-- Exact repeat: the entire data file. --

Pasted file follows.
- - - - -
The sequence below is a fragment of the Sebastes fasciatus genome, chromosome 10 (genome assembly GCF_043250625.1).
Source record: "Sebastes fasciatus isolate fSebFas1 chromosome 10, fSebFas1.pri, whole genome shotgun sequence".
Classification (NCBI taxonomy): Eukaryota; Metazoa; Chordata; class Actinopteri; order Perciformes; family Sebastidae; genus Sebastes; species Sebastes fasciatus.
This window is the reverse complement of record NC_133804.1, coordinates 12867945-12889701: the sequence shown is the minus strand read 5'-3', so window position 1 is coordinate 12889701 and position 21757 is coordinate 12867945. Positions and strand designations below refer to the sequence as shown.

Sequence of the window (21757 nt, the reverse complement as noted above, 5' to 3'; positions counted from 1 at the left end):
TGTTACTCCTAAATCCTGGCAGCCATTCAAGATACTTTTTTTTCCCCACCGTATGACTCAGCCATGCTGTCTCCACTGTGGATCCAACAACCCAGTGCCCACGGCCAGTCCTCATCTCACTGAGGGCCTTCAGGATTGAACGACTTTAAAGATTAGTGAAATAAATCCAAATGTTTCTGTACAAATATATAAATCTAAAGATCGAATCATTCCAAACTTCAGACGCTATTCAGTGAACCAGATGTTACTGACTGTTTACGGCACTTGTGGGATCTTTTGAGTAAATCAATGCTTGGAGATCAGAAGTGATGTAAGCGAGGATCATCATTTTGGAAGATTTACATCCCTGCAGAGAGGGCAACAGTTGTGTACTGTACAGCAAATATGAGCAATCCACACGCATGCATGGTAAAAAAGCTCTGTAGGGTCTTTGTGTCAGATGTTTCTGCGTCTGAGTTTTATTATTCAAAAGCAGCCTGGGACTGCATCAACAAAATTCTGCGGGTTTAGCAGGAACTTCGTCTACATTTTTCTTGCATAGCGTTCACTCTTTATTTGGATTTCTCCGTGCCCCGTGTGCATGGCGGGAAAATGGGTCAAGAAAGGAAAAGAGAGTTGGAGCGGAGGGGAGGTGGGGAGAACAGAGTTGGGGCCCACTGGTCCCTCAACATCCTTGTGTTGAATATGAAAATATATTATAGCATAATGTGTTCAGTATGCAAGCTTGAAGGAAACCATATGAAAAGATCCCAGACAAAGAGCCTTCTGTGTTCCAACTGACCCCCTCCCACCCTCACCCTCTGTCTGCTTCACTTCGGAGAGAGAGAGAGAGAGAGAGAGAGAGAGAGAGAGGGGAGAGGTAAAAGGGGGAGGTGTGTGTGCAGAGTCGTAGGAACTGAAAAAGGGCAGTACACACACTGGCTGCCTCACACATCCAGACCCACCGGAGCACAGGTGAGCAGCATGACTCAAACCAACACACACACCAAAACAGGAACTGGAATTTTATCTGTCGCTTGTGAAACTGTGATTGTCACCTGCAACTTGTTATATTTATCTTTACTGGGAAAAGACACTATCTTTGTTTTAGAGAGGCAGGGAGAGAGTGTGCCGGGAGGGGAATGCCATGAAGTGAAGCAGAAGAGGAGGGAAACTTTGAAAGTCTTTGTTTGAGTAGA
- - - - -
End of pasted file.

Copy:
The sequence below is a fragment of the Sebastes fasciatus genome, chromosome 10 (genome assembly GCF_043250625.1).
Source record: "Sebastes fasciatus isolate fSebFas1 chromosome 10, fSebFas1.pri, whole genome shotgun sequence".
Classification (NCBI taxonomy): Eukaryota; Metazoa; Chordata; class Actinopteri; order Perciformes; family Sebastidae; genus Sebastes; species Sebastes fasciatus.
This window is the reverse complement of record NC_133804.1, coordinates 12867945-12889701: the sequence shown is the minus strand read 5'-3', so window position 1 is coordinate 12889701 and position 21757 is coordinate 12867945. Positions and strand designations below refer to the sequence as shown.

Sequence of the window (21757 nt, the reverse complement as noted above, 5' to 3'; positions counted from 1 at the left end):
TGTTACTCCTAAATCCTGGCAGCCATTCAAGATACTTTTTTTTCCCCACCGTATGACTCAGCCATGCTGTCTCCACTGTGGATCCAACAACCCAGTGCCCACGGCCAGTCCTCATCTCACTGAGGGCCTTCAGGATTGAACGACTTTAAAGATTAGTGAAATAAATCCAAATGTTTCTGTACAAATATATAAATCTAAAGATCGAATCATTCCAAACTTCAGACGCTATTCAGTGAACCAGATGTTACTGACTGTTTACGGCACTTGTGGGATCTTTTGAGTAAATCAATGCTTGGAGATCAGAAGTGATGTAAGCGAGGATCATCATTTTGGAAGATTTACATCCCTGCAGAGAGGGCAACAGTTGTGTACTGTACAGCAAATATGAGCAATCCACACGCATGCATGGTAAAAAAGCTCTGTAGGGTCTTTGTGTCAGATGTTTCTGCGTCTGAGTTTTATTATTCAAAAGCAGCCTGGGACTGCATCAACAAAATTCTGCGGGTTTAGCAGGAACTTCGTCTACATTTTTCTTGCATAGCGTTCACTCTTTATTTGGATTTCTCCGTGCCCCGTGTGCATGGCGGGAAAATGGGTCAAGAAAGGAAAAGAGAGTTGGAGCGGAGGGGAGGTGGGGAGAACAGAGTTGGGGCCCACTGGTCCCTCAACATCCTTGTGTTGAATATGAAAATATATTATAGCATAATGTGTTCAGTATGCAAGCTTGAAGGAAACCATATGAAAAGATCCCAGACAAAGAGCCTTCTGTGTTCCAACTGACCCCCTCCCACCCTCACCCTCTGTCTGCTTCACTTCGGAGAGAGAGAGAGAGAGAGAGAGAGAGAGAGAGAGGGGAGAGGTAAAAGGGGGAGGTGTGTGTGCAGAGTCGTAGGAACTGAAAAAGGGCAGTACACACACTGGCTGCCTCACACATCCAGACCCACCGGAGCACAGGTGAGCAGCATGACTCAAACCAACACACACACCAAAACAGGAACTGGAATTTTATCTGTCGCTTGTGAAACTGTGATTGTCACCTGCAACTTGTTATATTTATCTTTACTGGGAAAAGACACTATCTTTGTTTTAGAGAGGCAGGGAGAGAGTGTGCCGGGAGGGGAATGCCATGAAGTGAAGCAGAAGAGGAGGGAAACTTTGAAAGTCTTTGTTTGAGTAGA